Abdurahman was one of the characters who has featured from quite early on in my research into South Africa’s involvement in the East Africa campaign of 1914-1918. Dr A was the man behind the formation of the Cape Corps which was to see two units serve in East Africa and later a contingent in Palestine. This in addition to the Cape Boys who provided labour in the various theatres where South Africans served. Dr A, leader of the African People’s Organisation, was a tenacious person – in a year he sent 32 letters to the Prime Minister and Minister of Defence encouraging them to employ the Cape Coloured in the war. Eventually writing to the Governor General, and a change in attitude to the war in Africa, the South African Union Government saw its way to recruit Cape Coloureds as Imperial troops. Martin touches on this but sadly from my perspective didn’t do more on Dr A and the Great War. Partly this is due to scarce material – finding out more about Dr A has been on my ‘to do’ list for 20+ years.

Martin’s book has therefore been welcome in putting the meat onto the bones of the man. This has been a challenge given the scarcity of material – as noted in the introduction, the late discovery of Dr A’s private papers yielded little as they were illegible. The focus of the book therefore falls into what has been available in the public domain resulting in a book which explores South Africa’s race relations and collaboration between cultural groups within South Africa, particularly those who were not white. This is a vital contribution in understanding or exploring the relationship between the ANC (formed 112 as the SANNC) and other political parties.

Apart from more on the First World War, there are two aspects of the book I felt a little challenged by – one being Dr A’s Muslim identity and the other the use of the term African. Dr A was a Muslim – his first wife, a Scot, was married under Islamic law in Britain. Martin mentions a second wife with no records being available. All indications are, given his continued relationship with Nellie, that his second marriage was also under Islamic law. This was acceptable in South Africa, although such marriages are still not legally accepted (despite the emphasis on human rights etc in the 1994 Constitution, 2000 legal comment; 2020 position). While perhaps not important for the question Martin was answering, for my work on WW1 in Africa, this is an important aspect. Research to date suggests that the rank and file enlisting in the Cape Corps had to renounce their Islamic faith – for dietary purposes. Yet, looking at medical registers of the time, patients note Islam under religion. How did they reconcile these positions? Dr A walked/lived life both as a Muslim and as a ‘Westerner’ achieving at the time what few others were able. How did he do this? What debates did he have with himself, friends, family etc in walking this tightrope of different cultures? And even more controversially at the time of the 1914 outbreak of war, how did he reconcile the British Empire being at war against the Ottoman Emperor of which by marriage he was linked? My quest continues… Few historians, if any, in South Africa are working on related topics making this a rich research field for anyone interested.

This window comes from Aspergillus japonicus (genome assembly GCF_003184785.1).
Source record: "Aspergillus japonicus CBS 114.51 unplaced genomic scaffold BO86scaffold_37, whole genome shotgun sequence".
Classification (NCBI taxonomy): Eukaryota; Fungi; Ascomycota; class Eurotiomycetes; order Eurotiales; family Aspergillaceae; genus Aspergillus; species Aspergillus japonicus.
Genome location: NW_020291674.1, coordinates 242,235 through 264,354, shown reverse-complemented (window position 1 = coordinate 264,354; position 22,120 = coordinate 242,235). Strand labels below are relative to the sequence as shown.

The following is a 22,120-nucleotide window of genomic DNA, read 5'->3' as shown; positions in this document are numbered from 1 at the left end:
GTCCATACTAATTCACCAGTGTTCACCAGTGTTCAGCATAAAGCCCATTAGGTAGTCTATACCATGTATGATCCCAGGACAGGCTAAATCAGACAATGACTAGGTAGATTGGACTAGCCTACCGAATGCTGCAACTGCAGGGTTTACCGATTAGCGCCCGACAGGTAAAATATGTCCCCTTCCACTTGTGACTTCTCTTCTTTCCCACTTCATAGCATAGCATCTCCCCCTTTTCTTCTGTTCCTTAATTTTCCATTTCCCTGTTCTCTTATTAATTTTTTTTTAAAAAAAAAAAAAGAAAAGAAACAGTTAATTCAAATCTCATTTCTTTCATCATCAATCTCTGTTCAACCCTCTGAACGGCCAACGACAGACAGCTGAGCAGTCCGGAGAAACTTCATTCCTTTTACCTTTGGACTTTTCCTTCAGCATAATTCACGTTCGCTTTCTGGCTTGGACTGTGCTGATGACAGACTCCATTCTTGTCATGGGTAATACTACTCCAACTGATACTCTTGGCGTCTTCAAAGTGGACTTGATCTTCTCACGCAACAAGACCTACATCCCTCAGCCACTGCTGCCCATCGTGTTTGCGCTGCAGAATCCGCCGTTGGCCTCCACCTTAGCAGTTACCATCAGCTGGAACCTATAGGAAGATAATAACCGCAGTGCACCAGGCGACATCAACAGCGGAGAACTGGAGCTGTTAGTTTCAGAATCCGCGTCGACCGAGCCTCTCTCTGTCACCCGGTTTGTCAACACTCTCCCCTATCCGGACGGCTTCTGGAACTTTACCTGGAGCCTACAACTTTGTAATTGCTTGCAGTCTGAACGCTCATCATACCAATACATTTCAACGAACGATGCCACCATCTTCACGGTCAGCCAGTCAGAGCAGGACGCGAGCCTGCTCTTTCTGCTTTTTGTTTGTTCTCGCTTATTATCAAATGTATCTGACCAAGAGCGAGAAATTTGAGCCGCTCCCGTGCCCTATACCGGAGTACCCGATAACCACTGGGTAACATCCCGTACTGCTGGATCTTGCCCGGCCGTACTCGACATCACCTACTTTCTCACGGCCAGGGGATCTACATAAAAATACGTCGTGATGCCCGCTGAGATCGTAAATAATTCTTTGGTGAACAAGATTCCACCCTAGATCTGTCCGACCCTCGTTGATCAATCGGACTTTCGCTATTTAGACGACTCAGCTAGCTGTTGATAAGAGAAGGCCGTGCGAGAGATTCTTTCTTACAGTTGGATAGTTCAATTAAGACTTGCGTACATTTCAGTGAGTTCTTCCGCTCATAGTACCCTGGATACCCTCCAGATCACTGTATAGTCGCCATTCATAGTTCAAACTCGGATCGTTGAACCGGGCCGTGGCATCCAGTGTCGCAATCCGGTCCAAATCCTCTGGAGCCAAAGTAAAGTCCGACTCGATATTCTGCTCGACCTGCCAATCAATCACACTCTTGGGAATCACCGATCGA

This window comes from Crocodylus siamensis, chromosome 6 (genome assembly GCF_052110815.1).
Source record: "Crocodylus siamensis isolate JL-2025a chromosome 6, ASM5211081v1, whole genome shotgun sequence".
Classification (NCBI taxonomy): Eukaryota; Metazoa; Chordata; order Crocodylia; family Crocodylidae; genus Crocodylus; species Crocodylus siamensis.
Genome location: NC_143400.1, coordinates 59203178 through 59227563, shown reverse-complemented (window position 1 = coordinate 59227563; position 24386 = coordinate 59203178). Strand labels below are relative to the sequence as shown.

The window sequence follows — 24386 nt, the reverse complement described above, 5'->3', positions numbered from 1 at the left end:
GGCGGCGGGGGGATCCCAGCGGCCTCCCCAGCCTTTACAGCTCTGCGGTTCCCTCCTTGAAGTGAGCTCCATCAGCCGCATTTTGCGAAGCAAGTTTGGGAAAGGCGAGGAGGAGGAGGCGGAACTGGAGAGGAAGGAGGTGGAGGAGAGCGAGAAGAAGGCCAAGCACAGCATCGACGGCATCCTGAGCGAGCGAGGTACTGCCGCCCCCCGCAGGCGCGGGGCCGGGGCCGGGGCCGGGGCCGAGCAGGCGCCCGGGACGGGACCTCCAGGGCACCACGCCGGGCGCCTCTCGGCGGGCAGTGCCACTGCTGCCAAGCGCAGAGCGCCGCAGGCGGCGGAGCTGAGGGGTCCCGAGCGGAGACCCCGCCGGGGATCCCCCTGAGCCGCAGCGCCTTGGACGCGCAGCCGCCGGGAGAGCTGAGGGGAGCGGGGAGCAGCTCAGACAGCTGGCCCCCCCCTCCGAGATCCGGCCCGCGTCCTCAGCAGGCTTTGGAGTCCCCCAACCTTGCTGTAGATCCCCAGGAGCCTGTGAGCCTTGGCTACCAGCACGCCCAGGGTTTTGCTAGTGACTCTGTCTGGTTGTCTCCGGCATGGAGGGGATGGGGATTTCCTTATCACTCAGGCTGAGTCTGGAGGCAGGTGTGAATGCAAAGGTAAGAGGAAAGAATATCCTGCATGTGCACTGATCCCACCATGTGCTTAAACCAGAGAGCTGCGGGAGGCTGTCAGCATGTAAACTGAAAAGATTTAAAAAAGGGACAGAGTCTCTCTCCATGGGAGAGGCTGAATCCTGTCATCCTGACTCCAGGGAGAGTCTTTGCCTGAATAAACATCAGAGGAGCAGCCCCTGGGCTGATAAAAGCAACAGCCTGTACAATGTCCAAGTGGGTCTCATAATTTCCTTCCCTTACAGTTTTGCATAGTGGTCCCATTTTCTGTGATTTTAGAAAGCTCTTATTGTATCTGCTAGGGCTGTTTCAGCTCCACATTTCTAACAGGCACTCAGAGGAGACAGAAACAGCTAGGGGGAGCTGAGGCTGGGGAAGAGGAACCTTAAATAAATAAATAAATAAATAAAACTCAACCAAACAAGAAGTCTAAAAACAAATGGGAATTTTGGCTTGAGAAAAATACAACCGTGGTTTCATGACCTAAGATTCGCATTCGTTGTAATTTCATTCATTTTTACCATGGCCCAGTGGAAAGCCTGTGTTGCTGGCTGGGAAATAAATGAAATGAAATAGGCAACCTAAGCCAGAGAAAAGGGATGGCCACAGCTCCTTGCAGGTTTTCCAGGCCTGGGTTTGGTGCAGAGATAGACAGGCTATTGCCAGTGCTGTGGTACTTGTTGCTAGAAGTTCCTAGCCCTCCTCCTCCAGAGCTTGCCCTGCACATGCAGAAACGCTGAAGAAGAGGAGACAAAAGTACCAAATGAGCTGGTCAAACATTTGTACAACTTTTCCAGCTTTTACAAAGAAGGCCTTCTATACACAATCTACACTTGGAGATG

And then the term ‘African’. While Martin has gone some way to use terms interchangeably, namely black, Coloured, Indian, white, there is still an overwhelming tendency to refer to black South Africans as African. This is something I probably need to write a more considered paper on as the term (politically acceptable and promoted in Britain, the USA and Europe) encompasses so many cultural groups. The term Afrikaner translates to person of Africa aka African, the Coloured, Cape Coloured or Cape Malay (an accepted term in South Africa – interestingly even people born in the 1980s to mixed couples were officially registered as ‘Cape Coloured’) is African in origin culturally and ethnically. So while the term jars as a single group descriptor and gave me a roller-coaster of a read, Martin has gone some way to mediate the cultures he writes for and knows (South African and British) in mixing the terms.

I’ve noted the gaps above but these should not prevent you from exploring Dr Abdullah Abdurahman by Martin Plaut. A far greater window has been opened on the man which gave me the hook to explore Islamic marriages in SA (there are some very interesting legal papers on the issue for anyone interested in trawling the web). For anyone visiting Cape Town and District Six in particular, the book is definitely worth reading for background – and then visit the District Six Museum to experience some of the transformation of the area Dr A represented for so many years. A remarkable man with a remarkable wife and daughter to boot.